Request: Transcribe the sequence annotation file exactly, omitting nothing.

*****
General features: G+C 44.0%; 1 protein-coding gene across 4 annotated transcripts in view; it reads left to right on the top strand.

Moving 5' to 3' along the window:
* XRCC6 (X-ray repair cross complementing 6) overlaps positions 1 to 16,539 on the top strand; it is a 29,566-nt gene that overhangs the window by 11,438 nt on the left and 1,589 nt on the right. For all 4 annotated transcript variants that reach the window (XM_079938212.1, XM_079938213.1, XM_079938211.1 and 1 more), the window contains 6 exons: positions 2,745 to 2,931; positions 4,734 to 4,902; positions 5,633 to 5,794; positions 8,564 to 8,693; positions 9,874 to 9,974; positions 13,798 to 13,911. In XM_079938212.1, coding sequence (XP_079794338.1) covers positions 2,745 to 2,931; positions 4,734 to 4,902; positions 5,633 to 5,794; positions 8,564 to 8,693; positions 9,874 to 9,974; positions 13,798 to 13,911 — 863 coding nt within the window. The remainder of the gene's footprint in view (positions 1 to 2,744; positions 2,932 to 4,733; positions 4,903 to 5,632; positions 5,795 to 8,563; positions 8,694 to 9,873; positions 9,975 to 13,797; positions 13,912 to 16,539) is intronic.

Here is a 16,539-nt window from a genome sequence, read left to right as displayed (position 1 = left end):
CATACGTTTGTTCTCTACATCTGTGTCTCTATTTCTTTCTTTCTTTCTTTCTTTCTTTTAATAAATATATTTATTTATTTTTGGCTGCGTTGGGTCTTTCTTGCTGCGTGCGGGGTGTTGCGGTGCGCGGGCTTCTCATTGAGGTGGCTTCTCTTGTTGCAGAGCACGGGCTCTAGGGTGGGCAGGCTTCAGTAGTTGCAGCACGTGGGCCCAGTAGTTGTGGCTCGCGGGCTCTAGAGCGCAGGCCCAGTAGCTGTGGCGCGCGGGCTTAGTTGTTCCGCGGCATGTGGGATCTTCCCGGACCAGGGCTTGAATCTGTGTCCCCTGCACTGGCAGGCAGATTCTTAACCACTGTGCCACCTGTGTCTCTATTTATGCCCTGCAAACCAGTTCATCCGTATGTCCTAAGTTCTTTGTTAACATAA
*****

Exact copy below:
General features: G+C 44.0%; 1 protein-coding gene across 4 annotated transcripts in view; it reads left to right on the top strand.

Moving 5' to 3' along the window:
* XRCC6 (X-ray repair cross complementing 6) overlaps positions 1 to 16,539 on the top strand; it is a 29,566-nt gene that overhangs the window by 11,438 nt on the left and 1,589 nt on the right. For all 4 annotated transcript variants that reach the window (XM_079938212.1, XM_079938213.1, XM_079938211.1 and 1 more), the window contains 6 exons: positions 2,745 to 2,931; positions 4,734 to 4,902; positions 5,633 to 5,794; positions 8,564 to 8,693; positions 9,874 to 9,974; positions 13,798 to 13,911. In XM_079938212.1, coding sequence (XP_079794338.1) covers positions 2,745 to 2,931; positions 4,734 to 4,902; positions 5,633 to 5,794; positions 8,564 to 8,693; positions 9,874 to 9,974; positions 13,798 to 13,911 — 863 coding nt within the window. The remainder of the gene's footprint in view (positions 1 to 2,744; positions 2,932 to 4,733; positions 4,903 to 5,632; positions 5,795 to 8,563; positions 8,694 to 9,873; positions 9,975 to 13,797; positions 13,912 to 16,539) is intronic.

Here is a 16,539-nt window from a genome sequence, read left to right as displayed (position 1 = left end):
CATACGTTTGTTCTCTACATCTGTGTCTCTATTTCTTTCTTTCTTTCTTTCTTTCTTTTAATAAATATATTTATTTATTTTTGGCTGCGTTGGGTCTTTCTTGCTGCGTGCGGGGTGTTGCGGTGCGCGGGCTTCTCATTGAGGTGGCTTCTCTTGTTGCAGAGCACGGGCTCTAGGGTGGGCAGGCTTCAGTAGTTGCAGCACGTGGGCCCAGTAGTTGTGGCTCGCGGGCTCTAGAGCGCAGGCCCAGTAGCTGTGGCGCGCGGGCTTAGTTGTTCCGCGGCATGTGGGATCTTCCCGGACCAGGGCTTGAATCTGTGTCCCCTGCACTGGCAGGCAGATTCTTAACCACTGTGCCACCTGTGTCTCTATTTATGCCCTGCAAACCAGTTCATCCGTATGTCCTAAGTTCTTTGTTAACATAA